Heritage and History: a Week in Athens
I have a friend who does not get national pride. Why would you feel proud about something that has no relation to your own achievements? Usually, I tend to agree with him. Not this week, however: I’m in Athens and can’t help but feel proud of my Greek heritage.
Of course, I’ve been well familiar with the achievements of the Greek nation since I was a child. In Athens, however, they take on a more concrete form: here is the hill on which democracy was born, here the school created by Aristotle… there are so many important places and interesting sights here that it almost feels exhausting.
This despite the fact that we’ve been taking it easy. In addition to buying the Acropolis package, which includes entry to the famous hill and six other archaeological sites, we visited the old Olympic Stadium and the Benaki Museum, which specialises in Greek history. Originally, I had planned a programme that was considerably more intense – but we had to give up on it because we are, after all, on a vacation :D.
Considering how much there is to see and do in this city, it feels funny that many people skip it altogether in favour of the archipelago. Sure, a city of three million inhabitants is not as tranquil as a tiny island, but I was pleasantly surprised by how charming and green Athens is.
One thing that I was a bit concerned about before our trip was visiting Athens as a vegetarian. I should not have worried – there is plenty to choose from, from salads to cheese to various types of antipasti, some of which I’d never tried before. Rather unexpectedly, the dinner experience I most enjoyed during our trip was at a tiny wine bar called Cinque Wine & Deli. I do not usually drink alcohol, so the friendly owner suggested that I could share a wine tasting course with my boyfriend. It’s wonderful when someone puts the customer before the sales, and this seems to happen quite often in Greece – one more reason to love the country!
Trip in a Nutshell: Athens, Greece
What, where, when?
City break in Athens in October 2018.
Duration: 8 days
Where did we stay?
In a lovely Airbnb flat located in Koukaki, 15 minutes from the Acropolis. We loved both the area (local vibes and lively atmosphere) and the flat (stylishly decorated by the owner who we later heard is an interior designer).
What did we do?
Tour the sights, taste Greek food, delve into ancient history and enjoy the warm temperatures. Play Scrabble, which we’ve been hooked on for the last few weeks :D. Chill on the balcony of our Airbnb apartment enjoying the sun (in the daytime), the city lights (in the evenings) and the lively atmosphere (round the clock).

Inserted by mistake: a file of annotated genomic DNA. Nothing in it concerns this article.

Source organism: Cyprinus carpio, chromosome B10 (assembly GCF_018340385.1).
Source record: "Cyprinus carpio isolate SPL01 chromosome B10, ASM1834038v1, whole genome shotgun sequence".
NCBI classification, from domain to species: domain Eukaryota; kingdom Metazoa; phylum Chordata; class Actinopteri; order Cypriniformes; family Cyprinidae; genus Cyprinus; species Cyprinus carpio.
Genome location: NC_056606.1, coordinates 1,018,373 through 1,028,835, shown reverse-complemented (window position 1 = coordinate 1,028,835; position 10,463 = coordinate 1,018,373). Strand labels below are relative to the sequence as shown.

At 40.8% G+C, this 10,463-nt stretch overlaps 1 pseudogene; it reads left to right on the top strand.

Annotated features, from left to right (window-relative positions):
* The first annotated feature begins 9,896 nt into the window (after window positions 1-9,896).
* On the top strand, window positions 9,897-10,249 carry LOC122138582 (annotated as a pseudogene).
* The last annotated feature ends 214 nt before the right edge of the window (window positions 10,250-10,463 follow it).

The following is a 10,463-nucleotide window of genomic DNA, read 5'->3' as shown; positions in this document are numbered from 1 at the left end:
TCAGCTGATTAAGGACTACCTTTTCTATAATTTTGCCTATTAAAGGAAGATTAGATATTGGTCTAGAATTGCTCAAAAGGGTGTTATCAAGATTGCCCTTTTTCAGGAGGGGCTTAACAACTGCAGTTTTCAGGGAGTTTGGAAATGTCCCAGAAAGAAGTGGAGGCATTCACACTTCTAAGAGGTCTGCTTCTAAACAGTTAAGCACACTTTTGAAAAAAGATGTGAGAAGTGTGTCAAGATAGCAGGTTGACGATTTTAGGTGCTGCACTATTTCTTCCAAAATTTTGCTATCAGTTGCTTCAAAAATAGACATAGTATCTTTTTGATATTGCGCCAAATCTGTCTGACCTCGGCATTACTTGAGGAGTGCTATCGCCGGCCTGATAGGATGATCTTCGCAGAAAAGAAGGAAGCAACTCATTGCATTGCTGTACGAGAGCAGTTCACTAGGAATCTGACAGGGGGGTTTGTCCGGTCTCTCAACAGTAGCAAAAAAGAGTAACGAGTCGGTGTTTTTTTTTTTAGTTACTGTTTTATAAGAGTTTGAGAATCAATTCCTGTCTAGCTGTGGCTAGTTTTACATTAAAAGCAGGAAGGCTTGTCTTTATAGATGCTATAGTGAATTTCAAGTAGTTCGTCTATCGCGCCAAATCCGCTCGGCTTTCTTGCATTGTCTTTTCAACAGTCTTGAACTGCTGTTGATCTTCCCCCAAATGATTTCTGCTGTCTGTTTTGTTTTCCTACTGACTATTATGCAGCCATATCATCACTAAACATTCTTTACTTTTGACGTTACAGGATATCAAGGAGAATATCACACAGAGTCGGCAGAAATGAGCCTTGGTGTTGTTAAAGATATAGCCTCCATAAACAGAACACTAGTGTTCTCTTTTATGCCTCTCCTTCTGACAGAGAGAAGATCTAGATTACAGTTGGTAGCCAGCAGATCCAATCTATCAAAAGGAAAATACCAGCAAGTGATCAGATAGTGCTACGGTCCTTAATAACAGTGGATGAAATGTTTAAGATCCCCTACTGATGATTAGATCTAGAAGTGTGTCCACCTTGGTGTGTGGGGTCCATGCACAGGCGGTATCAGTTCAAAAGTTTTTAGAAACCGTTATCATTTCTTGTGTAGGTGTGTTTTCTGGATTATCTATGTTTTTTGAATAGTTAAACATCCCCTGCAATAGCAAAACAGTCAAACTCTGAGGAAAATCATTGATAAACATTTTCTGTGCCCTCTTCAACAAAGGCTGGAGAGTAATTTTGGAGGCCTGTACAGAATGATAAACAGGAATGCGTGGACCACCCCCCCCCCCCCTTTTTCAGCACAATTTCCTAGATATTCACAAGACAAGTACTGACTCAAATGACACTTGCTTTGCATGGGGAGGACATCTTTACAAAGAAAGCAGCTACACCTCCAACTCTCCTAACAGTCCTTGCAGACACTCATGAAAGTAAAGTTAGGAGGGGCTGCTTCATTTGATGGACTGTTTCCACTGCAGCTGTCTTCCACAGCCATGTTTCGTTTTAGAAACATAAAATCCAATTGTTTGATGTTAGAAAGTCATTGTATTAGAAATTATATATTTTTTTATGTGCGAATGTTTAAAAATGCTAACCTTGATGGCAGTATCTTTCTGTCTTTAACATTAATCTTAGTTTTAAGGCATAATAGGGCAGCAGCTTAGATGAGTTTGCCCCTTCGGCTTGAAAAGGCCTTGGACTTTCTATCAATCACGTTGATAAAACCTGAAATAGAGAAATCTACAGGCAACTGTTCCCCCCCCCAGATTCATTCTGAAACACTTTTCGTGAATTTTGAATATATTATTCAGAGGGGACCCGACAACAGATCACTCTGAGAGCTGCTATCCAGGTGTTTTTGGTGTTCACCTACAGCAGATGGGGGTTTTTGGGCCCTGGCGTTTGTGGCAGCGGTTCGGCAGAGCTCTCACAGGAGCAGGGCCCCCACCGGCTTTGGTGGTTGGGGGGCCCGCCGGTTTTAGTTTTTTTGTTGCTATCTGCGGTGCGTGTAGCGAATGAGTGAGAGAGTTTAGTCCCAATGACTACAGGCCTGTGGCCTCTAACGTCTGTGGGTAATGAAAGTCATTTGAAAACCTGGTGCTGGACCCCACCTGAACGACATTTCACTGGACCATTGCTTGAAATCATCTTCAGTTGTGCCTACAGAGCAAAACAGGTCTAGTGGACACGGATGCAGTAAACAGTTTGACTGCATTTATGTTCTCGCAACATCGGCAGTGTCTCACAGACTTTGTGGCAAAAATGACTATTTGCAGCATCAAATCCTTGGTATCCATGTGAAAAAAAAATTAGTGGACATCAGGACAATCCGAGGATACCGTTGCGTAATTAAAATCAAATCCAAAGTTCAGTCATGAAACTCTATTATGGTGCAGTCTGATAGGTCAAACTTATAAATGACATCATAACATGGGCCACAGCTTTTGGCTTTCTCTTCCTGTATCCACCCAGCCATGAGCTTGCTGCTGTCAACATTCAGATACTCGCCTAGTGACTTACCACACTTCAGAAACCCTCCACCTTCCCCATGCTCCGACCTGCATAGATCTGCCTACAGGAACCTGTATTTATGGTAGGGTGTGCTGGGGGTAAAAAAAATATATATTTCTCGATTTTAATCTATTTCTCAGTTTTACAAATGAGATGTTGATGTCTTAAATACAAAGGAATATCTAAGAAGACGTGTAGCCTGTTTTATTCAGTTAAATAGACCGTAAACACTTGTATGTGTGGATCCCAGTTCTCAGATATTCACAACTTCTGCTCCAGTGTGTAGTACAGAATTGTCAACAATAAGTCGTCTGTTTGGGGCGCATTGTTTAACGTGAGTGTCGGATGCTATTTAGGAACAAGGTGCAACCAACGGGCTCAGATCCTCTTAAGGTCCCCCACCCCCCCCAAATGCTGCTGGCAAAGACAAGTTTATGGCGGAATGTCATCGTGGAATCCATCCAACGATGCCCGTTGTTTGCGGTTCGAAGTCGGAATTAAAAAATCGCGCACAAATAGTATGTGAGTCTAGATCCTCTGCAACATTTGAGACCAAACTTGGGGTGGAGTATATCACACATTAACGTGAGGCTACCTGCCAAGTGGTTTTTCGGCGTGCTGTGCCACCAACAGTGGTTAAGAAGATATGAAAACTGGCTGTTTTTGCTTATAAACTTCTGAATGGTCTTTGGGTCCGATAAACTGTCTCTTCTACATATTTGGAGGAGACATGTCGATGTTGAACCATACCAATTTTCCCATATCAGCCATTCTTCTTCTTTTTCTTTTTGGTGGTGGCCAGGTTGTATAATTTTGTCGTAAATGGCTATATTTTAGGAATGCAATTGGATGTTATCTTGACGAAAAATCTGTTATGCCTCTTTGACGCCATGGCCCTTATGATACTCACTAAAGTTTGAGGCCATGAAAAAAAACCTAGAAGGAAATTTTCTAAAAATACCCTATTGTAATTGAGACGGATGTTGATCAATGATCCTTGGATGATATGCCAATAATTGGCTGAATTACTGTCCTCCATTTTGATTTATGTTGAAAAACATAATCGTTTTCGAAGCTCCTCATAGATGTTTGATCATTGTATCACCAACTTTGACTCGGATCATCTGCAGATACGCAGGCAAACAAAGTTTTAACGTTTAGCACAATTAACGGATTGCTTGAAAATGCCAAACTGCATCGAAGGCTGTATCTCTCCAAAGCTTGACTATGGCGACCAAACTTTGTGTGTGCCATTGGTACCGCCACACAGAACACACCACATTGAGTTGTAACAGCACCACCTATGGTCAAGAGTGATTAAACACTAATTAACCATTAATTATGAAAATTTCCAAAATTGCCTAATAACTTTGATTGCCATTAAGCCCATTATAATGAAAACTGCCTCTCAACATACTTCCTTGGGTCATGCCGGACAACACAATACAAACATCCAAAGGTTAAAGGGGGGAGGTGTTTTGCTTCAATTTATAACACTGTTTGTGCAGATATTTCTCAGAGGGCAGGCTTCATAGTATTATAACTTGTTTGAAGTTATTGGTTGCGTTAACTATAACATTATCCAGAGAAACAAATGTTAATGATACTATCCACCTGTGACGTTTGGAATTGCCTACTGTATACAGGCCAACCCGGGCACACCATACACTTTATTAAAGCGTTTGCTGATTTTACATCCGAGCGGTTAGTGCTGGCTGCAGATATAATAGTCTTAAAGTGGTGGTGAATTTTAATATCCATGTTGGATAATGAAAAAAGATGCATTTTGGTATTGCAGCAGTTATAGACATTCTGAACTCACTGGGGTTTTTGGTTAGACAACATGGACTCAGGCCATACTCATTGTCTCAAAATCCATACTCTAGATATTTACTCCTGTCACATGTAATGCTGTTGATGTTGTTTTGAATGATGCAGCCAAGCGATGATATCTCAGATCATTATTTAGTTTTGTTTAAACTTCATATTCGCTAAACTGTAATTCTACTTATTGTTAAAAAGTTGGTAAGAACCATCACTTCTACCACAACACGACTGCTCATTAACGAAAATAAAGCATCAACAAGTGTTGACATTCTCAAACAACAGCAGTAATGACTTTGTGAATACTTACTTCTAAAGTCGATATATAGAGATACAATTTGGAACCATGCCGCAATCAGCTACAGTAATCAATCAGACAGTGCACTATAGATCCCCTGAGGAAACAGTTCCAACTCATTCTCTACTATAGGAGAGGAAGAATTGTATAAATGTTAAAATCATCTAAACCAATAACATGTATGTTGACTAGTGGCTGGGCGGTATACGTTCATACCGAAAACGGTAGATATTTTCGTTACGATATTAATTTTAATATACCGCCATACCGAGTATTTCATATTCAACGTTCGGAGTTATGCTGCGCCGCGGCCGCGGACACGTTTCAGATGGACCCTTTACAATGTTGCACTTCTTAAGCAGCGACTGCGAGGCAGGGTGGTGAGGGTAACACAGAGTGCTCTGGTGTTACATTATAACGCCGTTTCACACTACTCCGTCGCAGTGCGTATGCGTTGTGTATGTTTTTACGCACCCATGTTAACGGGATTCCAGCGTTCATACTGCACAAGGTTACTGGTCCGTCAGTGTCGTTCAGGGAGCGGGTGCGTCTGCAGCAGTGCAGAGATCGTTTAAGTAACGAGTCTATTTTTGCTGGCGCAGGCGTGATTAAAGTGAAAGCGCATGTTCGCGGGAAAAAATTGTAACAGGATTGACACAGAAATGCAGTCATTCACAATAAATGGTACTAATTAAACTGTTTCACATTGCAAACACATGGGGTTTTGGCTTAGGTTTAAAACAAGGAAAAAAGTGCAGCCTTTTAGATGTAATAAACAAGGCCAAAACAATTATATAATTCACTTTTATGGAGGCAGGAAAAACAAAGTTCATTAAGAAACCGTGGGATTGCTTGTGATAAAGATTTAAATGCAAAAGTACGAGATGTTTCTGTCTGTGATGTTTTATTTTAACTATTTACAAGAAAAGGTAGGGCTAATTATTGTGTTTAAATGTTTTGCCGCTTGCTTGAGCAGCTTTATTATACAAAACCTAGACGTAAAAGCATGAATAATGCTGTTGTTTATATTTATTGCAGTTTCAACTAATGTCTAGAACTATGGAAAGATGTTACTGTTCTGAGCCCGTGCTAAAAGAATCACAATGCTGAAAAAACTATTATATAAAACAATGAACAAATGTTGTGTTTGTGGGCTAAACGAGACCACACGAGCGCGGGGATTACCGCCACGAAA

Being in Greece. Visiting my fourth “home country” is always a pleasure. Though I’ve never actually lived in Greece and don’t even speak the language, I do feel weirdly at home in Hellas.
Learning and re-learning. As a child, I used to read Greek myths for bedtime stories and study Ancient history in great detail. Unfortunately, I have since forgotten a lot. Not to worry, though: climbing the Acropolis or walking the streets of the Ancient Agora is a great way of refreshing the memories.
The sunsets. I already mentioned the balcony, which was our favourite place for admiring the spectacular sunsets Athens offered us during our stay. If you’d like to see the sun set behind Acropolis, I can warmly recommend the Filopappou Hill and the Mount Lycabettus – we climbed both (on separate nights) and were mesmerised by the views (see a taster below!).
Anything to improve?
I love Greece for many reasons, the first being that my granddad comes from a Greek family. As such, I often look at it through rose-tinted glasses. Even so, there were a couple of things that caught my attention in a less than positive way.
Firstly, some restaurants did not issue us a receipt. This is annoying because it may be a sign of a tax evasion, which unfortunately is very common in the country – according to this article, self-employed people in Greece hide nearly 60% of their income.
Secondly and, for me, much more importantly, I was quite shocked by the attitude many Athenians seemed to have towards smoking. Even though it has been officially banned in closed spaces such as. bars, restaurants and public transport, people didn’t seem to care. They were lighting up right next to no smoking signs, and we even saw a man get on a tram with a lit cigarette in his hand. I absolutely can’t stand cigarette smoke, so it’s a testament to how much we liked Athens that even the smokers didn’t ruin our holiday – though it’s definitely not for the lack of trying, haha.